The gunman in the shooting rampage that killed 26 children and adults at Sandy Hook Elementary School in Newtown, Conn., on Friday was carrying an arsenal of hundreds of rounds of especially deadly ammunition.
It was enough to kill just about every student in the school if the shooter was given enough time, raising the chilling possibility the bloodbath could have been far worse.
Adam Lanza shot himself in the head just as he heard police drawing near to the classroom where he was slaughtering helpless children, but he had more ammunition at the ready in the form of multiple, high-capacity clips, each capable of holding 30 bullets.
The disclosure Sunday sent shudders through picturesque Newtown as grieving families sought to comfort each other during church services devoted to impossible questions such as that of a six-year-old girl, who asked her mother: "The little children, are they with the angels?"
With so much grieving left to do, many of Newtown's 27,000 people wondered whether life could ever return to normal. As the work week was set to begin, parents weighed whether to send their children back to school.
Connecticut Gov. Dannel Malloy said the shooter decided to kill himself when he heard police closing in about 10 minutes into the attack.
"We surmise that it was during the second classroom episode that he heard responders coming and apparently at that, decided to take his own life," Malloy said on ABC television's This Week.
Authorities said they found hundreds of unused bullets at the school, which enrolled about 450 students in kindergarten through Grade 4.
"There was a lot of ammo, a lot of clips," said state police Lt. Paul Vance. "Certainly a lot of lives were potentially saved."
The chief medical examiner has said the ammunition was the type designed to break up inside a victim's body and inflict maximum damage, tearing apart bone and tissue.
Investigators have offered no motive for the shooting, and police have found no letters or diaries that could shed light on it.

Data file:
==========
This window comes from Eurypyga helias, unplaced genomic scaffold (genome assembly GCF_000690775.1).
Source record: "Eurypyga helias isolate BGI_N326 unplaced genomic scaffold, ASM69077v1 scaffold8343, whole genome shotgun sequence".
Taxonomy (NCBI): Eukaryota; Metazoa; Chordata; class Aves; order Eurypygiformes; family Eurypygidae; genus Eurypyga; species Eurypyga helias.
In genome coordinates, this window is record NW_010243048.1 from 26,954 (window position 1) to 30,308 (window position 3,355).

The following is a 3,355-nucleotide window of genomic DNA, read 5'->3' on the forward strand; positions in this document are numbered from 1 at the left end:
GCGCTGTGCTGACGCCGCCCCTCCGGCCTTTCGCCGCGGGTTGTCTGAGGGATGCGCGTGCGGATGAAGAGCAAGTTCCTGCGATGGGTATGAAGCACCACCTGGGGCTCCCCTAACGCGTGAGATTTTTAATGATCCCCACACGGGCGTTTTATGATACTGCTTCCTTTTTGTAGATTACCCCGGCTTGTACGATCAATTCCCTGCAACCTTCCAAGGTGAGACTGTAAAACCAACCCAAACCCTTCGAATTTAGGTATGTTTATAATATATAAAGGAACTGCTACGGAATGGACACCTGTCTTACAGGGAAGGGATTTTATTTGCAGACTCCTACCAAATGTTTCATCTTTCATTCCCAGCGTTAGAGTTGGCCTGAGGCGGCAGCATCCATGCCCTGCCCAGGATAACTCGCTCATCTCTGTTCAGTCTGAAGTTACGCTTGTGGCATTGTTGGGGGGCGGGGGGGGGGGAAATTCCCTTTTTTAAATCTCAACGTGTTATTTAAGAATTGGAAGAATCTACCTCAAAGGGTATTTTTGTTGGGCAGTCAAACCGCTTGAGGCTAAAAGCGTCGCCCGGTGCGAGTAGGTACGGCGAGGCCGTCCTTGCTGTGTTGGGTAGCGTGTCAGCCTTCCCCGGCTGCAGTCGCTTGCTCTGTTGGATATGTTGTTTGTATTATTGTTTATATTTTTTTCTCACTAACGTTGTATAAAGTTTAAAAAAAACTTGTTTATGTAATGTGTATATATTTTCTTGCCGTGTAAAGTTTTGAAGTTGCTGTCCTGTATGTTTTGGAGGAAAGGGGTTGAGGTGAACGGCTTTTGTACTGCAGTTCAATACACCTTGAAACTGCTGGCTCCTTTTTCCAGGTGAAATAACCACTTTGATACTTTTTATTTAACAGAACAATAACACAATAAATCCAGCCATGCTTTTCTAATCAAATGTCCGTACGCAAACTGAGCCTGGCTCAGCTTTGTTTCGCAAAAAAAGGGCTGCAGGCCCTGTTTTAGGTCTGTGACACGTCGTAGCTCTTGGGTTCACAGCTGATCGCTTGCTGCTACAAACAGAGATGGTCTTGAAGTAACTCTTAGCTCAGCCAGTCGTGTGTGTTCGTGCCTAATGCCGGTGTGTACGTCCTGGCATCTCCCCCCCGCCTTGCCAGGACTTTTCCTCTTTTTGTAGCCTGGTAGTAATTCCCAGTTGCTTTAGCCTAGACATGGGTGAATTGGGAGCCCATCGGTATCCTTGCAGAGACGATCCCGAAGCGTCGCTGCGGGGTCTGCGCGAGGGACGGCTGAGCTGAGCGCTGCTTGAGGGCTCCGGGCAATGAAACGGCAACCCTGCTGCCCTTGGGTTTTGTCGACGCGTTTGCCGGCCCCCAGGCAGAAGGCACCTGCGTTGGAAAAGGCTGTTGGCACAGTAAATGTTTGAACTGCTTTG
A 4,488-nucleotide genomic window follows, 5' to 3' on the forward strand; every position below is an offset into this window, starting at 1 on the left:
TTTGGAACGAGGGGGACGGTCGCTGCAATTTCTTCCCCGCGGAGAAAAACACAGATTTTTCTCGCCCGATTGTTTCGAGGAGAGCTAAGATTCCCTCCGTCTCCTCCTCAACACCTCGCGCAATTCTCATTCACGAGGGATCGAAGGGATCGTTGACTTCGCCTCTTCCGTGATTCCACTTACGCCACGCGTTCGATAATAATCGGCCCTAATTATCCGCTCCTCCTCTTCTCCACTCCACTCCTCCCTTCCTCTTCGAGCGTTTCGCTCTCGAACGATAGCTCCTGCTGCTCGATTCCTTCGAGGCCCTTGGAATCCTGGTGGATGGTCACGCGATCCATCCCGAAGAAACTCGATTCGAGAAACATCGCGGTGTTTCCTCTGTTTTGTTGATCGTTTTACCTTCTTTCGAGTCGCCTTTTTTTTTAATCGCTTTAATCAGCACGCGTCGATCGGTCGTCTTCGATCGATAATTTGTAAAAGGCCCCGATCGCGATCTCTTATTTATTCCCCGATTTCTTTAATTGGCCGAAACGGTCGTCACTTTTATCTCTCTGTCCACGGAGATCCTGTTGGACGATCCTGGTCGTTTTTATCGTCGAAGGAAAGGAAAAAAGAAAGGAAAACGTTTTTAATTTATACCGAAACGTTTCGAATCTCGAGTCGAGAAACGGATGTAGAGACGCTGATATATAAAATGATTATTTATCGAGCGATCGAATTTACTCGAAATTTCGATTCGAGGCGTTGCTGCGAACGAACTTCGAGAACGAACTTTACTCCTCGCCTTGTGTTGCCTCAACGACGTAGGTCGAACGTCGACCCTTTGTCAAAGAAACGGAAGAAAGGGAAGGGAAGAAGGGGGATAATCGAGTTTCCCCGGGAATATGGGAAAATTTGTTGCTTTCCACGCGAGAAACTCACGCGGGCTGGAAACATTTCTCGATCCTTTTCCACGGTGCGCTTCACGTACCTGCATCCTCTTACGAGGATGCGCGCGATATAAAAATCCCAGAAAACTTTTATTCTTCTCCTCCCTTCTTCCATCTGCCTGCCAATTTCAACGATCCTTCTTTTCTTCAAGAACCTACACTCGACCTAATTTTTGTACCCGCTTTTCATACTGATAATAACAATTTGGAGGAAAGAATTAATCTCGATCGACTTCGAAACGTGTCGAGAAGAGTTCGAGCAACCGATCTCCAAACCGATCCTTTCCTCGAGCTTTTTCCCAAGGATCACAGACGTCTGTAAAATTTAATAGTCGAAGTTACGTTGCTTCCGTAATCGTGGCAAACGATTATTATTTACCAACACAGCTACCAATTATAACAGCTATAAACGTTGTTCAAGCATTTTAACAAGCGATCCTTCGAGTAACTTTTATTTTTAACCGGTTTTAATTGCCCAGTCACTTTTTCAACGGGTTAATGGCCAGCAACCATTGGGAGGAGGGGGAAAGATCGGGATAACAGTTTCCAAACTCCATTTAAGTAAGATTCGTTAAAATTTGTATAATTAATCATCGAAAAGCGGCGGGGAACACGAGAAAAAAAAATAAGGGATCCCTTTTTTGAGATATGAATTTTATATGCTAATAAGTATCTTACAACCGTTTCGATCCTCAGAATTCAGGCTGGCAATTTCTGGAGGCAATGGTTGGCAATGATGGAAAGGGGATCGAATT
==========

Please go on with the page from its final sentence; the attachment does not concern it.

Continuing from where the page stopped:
Newtown officials couldn't say whether the school would ever reopen. The school district was considering sending surviving students to an empty school in nearby Monroe, Conn. For many parents, it was much too soon to contemplate resuming school-day routines.
"We're just now getting ready to talk to our son about who was killed," said Robert Licata, the father of a boy who was at the school during the shooting but escaped. "He's not even there yet."
Jim Agostine, superintendent of schools in Monroe, said plans were being made for students from Sandy Hook to attend classes in his town this week.
The road ahead for Newtown was clouded with grief. "I feel like we have to get back to normal, but I don't know if there is normal anymore," said Kim Camputo, mother of two children, ages five and 10, who attend a different school. "I'll definitely be dropping them off and picking them up myself for a while."
A Connecticut official said Sunday the gunman's 52-year-old mother, Nancy Lanza, was found dead in her pyjamas in bed in the home they shared, shot four times in the head with a .22-calibre rifle. The killer then went to the school Friday morning with guns he took from his mother, got inside by breaking a window and began blasting his way through the building.
All the victims at the school were shot with the rifle, at least some of them up close, and all were apparently shot more than once, chief medical examiner Dr. H. Wayne Carver said. There were as many as 11 shots on the bodies he examined. Lanza died of a gunshot wound to the head from a 10-millimetre weapon, said the same official who described the scene at the mother's house.
Stories of heroism emerged, including an account of principal Dawn Hochsprung, 47, and school psychologist, Mary Sherlach, 56, rushing toward Lanza trying to stop him. Both died.
There was also teacher Victoria Soto, 27, whose name has been invoked as a portrait of selflessness. Investigators told relatives she was killed while shielding her first-graders from danger. She reportedly hid some students in a bathroom or closet, ensuring they were safe, a cousin, Jim Wiltsie, told ABC News.
-- The Associated Press